This is the tip of the tongue phenomenon. Have you ever tried to remember something, and you realize you know what it is, but for some reason, you can't remember it? This is known as blocking. We've all experienced blocking in some form, and it always comes at the most inconvenient of times. This is what happens when you fail to retrieve information, and it can be because the memory links to what you're trying to remember are weaker.

Blocking happens at any age, but it can happen more frequently as you grow old.


We all know about the absent-minded person, but we may not know what exactly absentmindedness is. It's when there is a gap in your attention, which causes you to be unable to recall a certain memory. Your memory does not disappear, and it can be recalled later. But because your attention is not in the moment, it makes it difficult to recall it in the then and there. One reason why absentmindedness happens is that we are unable to remember the actions we had planned to do.

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False Memories

Are your memories as accurate as you'd like to believe? According to the theory of false memories, also known as confabulation, they may not be. Your memory may not be accurate or may not even be real at all.

How in the world does this happen? There are some theories. Sometimes, a memory can be implanted in you. Often, your family member may tell you of a memory that happened to you. They may be misremembering that memory or the memory may not be true to begin with, but because they're your family, you believe them and a false memory is implanted. There are other ways false memories can happen as well. This makes memories unreliable, especially in the court of law. Often, false memories can put someone innocent behind bars.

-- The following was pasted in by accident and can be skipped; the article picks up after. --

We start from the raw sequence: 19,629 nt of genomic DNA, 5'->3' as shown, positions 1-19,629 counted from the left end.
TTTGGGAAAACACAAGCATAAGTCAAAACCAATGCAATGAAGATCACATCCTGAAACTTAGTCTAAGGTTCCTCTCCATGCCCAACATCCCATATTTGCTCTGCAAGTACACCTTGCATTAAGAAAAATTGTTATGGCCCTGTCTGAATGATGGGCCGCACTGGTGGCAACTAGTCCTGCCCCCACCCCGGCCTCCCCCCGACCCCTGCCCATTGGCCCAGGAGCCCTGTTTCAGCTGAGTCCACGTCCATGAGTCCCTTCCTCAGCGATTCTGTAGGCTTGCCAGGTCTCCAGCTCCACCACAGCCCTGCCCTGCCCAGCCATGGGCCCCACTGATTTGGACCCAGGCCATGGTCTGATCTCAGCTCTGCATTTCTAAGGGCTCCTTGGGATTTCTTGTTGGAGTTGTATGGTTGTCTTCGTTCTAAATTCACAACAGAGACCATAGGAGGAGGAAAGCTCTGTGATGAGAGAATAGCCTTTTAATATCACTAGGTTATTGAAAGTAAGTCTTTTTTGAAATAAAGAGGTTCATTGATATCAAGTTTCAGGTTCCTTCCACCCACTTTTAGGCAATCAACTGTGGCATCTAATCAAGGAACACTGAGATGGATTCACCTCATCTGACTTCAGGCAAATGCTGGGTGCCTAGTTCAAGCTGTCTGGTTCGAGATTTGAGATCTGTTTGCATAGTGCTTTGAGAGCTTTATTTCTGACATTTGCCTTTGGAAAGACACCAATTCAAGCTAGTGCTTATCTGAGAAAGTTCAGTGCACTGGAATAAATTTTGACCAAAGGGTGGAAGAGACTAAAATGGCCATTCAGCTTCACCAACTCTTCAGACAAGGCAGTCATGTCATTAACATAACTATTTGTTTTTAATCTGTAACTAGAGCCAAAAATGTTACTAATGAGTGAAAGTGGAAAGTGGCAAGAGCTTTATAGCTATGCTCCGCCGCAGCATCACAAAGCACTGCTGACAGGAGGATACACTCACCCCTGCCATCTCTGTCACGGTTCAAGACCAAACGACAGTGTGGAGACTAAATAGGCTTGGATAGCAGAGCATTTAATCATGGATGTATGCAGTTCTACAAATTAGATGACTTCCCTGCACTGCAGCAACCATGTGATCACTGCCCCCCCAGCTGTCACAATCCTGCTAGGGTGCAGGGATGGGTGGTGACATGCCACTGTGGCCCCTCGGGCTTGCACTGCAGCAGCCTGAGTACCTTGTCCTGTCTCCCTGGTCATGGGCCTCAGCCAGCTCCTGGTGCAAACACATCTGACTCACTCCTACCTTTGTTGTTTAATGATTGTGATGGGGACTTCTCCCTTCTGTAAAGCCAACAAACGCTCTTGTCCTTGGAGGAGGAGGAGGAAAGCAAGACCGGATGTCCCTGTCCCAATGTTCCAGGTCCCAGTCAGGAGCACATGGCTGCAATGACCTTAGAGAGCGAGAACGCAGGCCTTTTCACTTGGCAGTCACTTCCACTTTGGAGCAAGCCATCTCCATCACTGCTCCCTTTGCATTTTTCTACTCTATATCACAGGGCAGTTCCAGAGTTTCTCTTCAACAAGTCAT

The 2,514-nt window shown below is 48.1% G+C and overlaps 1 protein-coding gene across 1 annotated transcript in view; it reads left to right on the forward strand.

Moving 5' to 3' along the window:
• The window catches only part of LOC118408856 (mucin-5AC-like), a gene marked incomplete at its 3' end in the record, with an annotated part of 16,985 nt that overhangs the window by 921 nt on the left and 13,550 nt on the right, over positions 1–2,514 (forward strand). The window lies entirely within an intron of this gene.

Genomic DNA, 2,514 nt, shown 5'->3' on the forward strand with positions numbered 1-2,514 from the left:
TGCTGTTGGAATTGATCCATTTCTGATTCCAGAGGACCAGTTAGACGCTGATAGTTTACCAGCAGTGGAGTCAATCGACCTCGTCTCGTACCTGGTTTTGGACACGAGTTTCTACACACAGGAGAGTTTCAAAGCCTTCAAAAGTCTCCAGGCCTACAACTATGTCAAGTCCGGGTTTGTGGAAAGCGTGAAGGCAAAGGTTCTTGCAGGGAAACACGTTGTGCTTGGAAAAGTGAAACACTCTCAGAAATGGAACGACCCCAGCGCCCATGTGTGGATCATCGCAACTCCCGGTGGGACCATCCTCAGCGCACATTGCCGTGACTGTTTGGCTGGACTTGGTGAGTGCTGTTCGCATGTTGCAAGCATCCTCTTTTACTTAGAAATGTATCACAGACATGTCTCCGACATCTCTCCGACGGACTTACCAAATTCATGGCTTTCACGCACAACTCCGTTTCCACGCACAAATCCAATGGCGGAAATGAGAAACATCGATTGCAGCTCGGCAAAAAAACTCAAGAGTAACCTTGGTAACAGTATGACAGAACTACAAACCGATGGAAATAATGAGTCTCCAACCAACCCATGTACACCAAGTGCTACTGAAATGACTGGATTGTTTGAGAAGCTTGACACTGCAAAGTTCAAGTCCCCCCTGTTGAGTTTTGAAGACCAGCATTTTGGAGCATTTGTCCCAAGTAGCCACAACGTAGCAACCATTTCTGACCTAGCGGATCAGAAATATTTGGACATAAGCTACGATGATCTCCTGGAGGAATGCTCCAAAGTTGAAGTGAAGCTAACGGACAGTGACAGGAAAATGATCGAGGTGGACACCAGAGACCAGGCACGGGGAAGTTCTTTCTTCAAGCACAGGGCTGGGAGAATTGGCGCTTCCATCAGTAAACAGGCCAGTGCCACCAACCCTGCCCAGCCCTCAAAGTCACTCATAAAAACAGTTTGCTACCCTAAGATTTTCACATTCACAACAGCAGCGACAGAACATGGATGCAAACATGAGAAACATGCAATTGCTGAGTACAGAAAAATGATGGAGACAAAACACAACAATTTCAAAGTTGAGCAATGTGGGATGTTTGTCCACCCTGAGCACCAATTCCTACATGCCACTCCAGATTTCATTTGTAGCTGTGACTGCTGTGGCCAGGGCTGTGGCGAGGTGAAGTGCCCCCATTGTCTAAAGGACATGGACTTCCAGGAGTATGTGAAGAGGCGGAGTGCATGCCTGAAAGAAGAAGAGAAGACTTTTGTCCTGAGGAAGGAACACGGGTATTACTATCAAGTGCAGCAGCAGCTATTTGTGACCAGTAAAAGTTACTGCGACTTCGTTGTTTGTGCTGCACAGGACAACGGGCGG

We are all biased. Our own beliefs can cloud our judgment and our thinking. When we recall a memory, we may be biased toward ourselves and can turn a memory where we look bad into something more positive. If we are biased toward the negative, the memory may be negative even if it wasn't that bad.

There are different types of biases. There is consistency bias, which makes it difficult to remake the past to be able to fit the present day. Then there is change bias, which is when we exaggerate what we feel now versus what we feel then. Finally, there is egocentric bias, which is when we exaggerate changes that have happened to make us look good.

Source Confusion

This is also known as unconscious transference. This is when we misattribute a certain source. For example, let's say you claim you've been to a historical concert as a child. In reality, you saw the concert on TV. But because you are unable to remember the source, you believe you saw it in person. This happens in your childhood memories mostly. Something your mom told you happened to her as a child can make you believe the memories happened to you instead.

Imagined Inflation

This is when someone exaggerates a memory or imagines a memory that never even happened. If you believe something happened, you are confident it did. Imagination is quite powerful, and it can make you believe some interesting things.

Time Slice Errors

This is when you remember an event correctly, but the event you asked to remember doesn't match up. This is because the two events may be close together in proximity, making you believe they're the same thing.

Personal Life Effects